The Story of CINER and The Met: Spring into Color with CINER Jewelry | The Met Store Magazine
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Less than 15 years after the creation of the household incandescent light bulb, the first patent for a typewriter, and the inauguration of the seventh U.S. president, Andrew Jackson, came another household name: Ciner Jewelry. Founded in 1892 by Emanuel Ciner, the company—based on Maiden Lane in Lower Manhattan—set out to compete in the world of fine jewelry made from gold and platinum with precious gems and pearls.
Emphasizing their small workshop of uniquely skilled artisans, Ciner managed the complete design process in-house, including modeling, casting, polishing, assembly, cleaning, plating, antiquing, enameling, setting stones, and the final polish. After many successful years of designing and creating, Emanuel Ciner’s son Irwin is credited with further improving the company’s rubber molding, casting, and enameling techniques, which have since revolutionized the entire jewelry market.
Necessitated by the Great Depression of the late 1920s, Ciner became the first and only American fine jeweler to switch to manufacturing high-quality costume jewelry in silver, white metals, plated gold, and rhodium. Today, Ciner remains the last maker of costume jeweler of its kind to run full operations in New York City.
This season, The Met Store is proud to introduce a range of exclusive reproductions of vintage Ciner designs from the 1960s and ‘70s in The Costume Institute collection. Here, we speak with Kris Ciulla, the Vice President of Design and Sales at Ciner, to learn more about the history of this iconic American brand.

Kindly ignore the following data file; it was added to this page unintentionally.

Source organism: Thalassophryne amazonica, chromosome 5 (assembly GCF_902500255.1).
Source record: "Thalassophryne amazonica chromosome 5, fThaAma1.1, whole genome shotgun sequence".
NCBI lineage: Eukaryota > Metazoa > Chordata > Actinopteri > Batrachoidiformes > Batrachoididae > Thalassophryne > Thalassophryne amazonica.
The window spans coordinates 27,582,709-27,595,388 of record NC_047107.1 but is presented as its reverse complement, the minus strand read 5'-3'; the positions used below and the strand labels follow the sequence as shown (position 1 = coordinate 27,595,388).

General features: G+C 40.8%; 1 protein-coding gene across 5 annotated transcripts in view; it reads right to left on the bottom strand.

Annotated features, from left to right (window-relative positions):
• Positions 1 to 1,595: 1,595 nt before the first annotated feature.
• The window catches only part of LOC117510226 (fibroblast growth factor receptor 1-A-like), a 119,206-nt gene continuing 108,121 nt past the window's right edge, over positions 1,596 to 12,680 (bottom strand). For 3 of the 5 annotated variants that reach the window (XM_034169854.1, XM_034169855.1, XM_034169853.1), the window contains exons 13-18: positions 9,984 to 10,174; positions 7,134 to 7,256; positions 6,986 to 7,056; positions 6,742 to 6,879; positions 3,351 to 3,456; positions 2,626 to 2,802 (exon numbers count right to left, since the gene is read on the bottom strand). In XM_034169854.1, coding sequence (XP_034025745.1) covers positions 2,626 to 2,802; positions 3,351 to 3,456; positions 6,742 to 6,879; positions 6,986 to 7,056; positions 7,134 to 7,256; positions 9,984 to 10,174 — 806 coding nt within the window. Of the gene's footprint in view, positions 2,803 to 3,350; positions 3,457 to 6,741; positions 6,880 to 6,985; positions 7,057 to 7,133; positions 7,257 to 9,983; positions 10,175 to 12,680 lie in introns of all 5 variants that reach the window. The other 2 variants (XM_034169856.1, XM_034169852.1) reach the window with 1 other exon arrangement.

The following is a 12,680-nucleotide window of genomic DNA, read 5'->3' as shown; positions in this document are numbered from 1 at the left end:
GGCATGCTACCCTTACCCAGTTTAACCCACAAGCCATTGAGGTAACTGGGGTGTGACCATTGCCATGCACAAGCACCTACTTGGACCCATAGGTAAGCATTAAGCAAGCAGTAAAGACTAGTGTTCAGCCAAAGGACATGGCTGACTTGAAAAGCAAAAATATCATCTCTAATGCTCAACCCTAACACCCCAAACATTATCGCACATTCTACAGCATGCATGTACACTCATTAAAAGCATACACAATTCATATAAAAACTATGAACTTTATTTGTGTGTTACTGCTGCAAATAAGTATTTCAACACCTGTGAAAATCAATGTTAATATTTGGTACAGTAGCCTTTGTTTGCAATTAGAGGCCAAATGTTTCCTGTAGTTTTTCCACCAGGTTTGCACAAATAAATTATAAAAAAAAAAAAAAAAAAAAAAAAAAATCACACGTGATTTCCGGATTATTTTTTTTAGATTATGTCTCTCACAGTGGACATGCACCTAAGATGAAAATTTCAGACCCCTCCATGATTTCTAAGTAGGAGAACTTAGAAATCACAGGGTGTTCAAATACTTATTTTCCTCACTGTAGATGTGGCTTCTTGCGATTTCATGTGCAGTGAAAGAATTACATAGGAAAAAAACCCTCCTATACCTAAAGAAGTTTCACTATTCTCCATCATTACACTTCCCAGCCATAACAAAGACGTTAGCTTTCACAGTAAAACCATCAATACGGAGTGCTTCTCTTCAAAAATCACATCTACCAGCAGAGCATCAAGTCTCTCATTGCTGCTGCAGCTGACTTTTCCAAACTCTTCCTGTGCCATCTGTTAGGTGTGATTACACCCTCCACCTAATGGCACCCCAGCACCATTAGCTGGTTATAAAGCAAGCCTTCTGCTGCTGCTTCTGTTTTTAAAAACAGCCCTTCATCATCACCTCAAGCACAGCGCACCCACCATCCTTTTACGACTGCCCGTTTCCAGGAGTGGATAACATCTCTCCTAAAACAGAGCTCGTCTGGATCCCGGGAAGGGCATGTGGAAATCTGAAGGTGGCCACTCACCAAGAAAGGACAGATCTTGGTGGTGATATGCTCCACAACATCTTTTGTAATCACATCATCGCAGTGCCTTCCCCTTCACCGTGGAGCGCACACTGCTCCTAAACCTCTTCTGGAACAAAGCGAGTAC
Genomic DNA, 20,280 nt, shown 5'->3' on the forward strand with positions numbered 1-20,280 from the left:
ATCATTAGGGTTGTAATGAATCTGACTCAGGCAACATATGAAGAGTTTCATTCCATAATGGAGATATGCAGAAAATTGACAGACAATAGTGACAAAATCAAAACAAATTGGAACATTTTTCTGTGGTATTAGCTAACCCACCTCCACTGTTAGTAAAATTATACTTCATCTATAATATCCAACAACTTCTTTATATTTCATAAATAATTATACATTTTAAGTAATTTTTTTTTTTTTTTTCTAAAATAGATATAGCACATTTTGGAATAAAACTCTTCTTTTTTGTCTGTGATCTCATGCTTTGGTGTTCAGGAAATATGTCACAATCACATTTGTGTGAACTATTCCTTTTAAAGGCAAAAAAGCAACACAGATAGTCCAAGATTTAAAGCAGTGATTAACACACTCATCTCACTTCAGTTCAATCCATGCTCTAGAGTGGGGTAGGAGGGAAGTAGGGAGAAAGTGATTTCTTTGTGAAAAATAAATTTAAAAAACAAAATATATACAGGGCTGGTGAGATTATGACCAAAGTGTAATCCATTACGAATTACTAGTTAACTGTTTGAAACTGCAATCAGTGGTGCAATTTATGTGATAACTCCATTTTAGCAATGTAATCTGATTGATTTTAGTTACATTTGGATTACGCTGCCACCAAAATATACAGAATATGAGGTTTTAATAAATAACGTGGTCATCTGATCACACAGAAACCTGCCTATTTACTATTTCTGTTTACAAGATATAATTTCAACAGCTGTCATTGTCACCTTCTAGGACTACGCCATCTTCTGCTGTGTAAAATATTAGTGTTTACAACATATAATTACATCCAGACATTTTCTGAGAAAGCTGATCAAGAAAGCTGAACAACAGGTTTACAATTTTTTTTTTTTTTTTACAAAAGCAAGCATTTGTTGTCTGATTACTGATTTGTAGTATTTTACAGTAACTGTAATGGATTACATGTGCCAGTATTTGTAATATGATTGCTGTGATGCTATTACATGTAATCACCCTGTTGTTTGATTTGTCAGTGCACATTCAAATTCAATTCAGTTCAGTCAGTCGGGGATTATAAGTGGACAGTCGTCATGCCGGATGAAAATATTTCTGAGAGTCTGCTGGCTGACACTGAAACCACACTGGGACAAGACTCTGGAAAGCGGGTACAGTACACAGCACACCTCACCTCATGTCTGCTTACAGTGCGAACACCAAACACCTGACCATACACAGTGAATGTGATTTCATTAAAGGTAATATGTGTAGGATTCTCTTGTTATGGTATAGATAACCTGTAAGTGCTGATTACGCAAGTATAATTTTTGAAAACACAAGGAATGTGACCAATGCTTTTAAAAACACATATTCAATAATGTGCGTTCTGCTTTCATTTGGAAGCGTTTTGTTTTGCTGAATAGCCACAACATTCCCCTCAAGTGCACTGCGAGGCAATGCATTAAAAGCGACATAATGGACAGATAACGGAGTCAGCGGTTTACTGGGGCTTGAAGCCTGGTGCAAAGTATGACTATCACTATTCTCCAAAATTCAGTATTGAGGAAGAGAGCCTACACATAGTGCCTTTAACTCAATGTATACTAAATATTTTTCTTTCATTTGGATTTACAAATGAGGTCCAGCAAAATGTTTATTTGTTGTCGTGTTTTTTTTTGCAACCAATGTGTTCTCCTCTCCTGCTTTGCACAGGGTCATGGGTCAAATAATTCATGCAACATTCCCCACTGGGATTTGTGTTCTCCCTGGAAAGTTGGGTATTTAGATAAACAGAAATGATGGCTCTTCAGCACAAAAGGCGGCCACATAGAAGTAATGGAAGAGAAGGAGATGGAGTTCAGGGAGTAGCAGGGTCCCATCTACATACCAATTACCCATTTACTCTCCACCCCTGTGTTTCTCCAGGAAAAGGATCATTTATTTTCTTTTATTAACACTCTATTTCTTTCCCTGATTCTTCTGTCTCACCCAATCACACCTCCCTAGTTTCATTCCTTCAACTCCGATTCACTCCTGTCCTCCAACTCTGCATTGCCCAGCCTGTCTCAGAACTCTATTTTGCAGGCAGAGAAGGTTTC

What truly sets apart Ciner from other costume jewelry companies?
The way Mr. Ciner worked is still how we do it today; nothing much has changed. Our process has remained the same since the day we were founded. A lot of people will ask, “Why can’t you do it a little faster,” or “why can’t you change a little bit for us, or do this or do that?” There are no special machines in the back; there are just men and women who have been working with us for years, perfecting their craft and skills.
Other fashion jewelers don’t offer the same quality finish, or the stones aren’t as finely set; you can see a gap where the stone was glued in because it’s not exactly right in the bezel, or things like that. All the enameling at Ciner is handmade. The models we use were created by the finest artists, who sculpted them from bricks of metal. That in itself gives us a gigantic edge. If the model is not really beautiful, the outcome of the end piece is not going to be that beautiful. That’s what I think is amazing: We have incredibly high standards for the quality of each step in the process, and that’s what leads to that high-end result.
What is the process of manufacturing a piece?
We are quite proud of our process. All our pieces require a multi-casting, which might be six, seven, 50 separate pieces that must be soldered together. Some designs, believe it or not, have hundreds of pieces. This method of assembly adds to the dimension of each piece.
We start in the casting room. One of the girls will write up, order, and give the caster the D-card, or design card, and the number, which helps him find the correct mold for the model. Jose, one of our casters, really is a master at his craft. The oven is set at 900 degrees for the metal to be as smooth as melted chocolate so he can pour it into the mold. The liquid runs through and fills the spokes in the model, and then Jose cleans the excess. There is no waste because the excess metal goes back into the pot. You have to be able to make a crisp mold to get a really beautiful piece. It takes skill and it takes time, but it’s worth it. The better his mold, the easier it is for the next person to get it where it needs to be. If it’s sloppy, then it needs so much more cleaning.